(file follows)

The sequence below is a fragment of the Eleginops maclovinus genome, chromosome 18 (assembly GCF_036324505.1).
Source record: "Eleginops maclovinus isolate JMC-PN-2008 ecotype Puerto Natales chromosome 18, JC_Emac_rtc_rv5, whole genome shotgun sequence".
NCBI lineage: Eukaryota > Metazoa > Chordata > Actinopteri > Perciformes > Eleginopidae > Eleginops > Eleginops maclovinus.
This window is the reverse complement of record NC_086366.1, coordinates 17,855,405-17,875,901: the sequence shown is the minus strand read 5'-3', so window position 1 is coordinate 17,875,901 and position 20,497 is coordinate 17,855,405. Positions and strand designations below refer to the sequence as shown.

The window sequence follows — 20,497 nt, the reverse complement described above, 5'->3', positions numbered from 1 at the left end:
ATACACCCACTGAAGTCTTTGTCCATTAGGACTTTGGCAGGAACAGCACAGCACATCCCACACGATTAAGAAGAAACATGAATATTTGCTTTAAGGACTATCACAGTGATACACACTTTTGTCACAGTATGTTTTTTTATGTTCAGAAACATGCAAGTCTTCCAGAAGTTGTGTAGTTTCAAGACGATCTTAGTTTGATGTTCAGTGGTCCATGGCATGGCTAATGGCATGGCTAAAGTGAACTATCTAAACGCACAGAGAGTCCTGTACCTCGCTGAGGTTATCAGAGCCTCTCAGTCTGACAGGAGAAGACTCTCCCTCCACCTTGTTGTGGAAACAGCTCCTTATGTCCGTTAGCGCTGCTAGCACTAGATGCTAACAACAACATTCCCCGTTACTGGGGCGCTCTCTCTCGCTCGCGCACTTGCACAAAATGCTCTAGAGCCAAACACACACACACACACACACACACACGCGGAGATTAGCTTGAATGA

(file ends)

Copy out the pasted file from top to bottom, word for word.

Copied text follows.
The sequence below is a fragment of the Eleginops maclovinus genome, chromosome 18 (assembly GCF_036324505.1).
Source record: "Eleginops maclovinus isolate JMC-PN-2008 ecotype Puerto Natales chromosome 18, JC_Emac_rtc_rv5, whole genome shotgun sequence".
NCBI lineage: Eukaryota > Metazoa > Chordata > Actinopteri > Perciformes > Eleginopidae > Eleginops > Eleginops maclovinus.
This window is the reverse complement of record NC_086366.1, coordinates 17,855,405-17,875,901: the sequence shown is the minus strand read 5'-3', so window position 1 is coordinate 17,875,901 and position 20,497 is coordinate 17,855,405. Positions and strand designations below refer to the sequence as shown.

The window sequence follows — 20,497 nt, the reverse complement described above, 5'->3', positions numbered from 1 at the left end:
ATACACCCACTGAAGTCTTTGTCCATTAGGACTTTGGCAGGAACAGCACAGCACATCCCACACGATTAAGAAGAAACATGAATATTTGCTTTAAGGACTATCACAGTGATACACACTTTTGTCACAGTATGTTTTTTTATGTTCAGAAACATGCAAGTCTTCCAGAAGTTGTGTAGTTTCAAGACGATCTTAGTTTGATGTTCAGTGGTCCATGGCATGGCTAATGGCATGGCTAAAGTGAACTATCTAAACGCACAGAGAGTCCTGTACCTCGCTGAGGTTATCAGAGCCTCTCAGTCTGACAGGAGAAGACTCTCCCTCCACCTTGTTGTGGAAACAGCTCCTTATGTCCGTTAGCGCTGCTAGCACTAGATGCTAACAACAACATTCCCCGTTACTGGGGCGCTCTCTCTCGCTCGCGCACTTGCACAAAATGCTCTAGAGCCAAACACACACACACACACACACACACACGCGGAGATTAGCTTGAATGA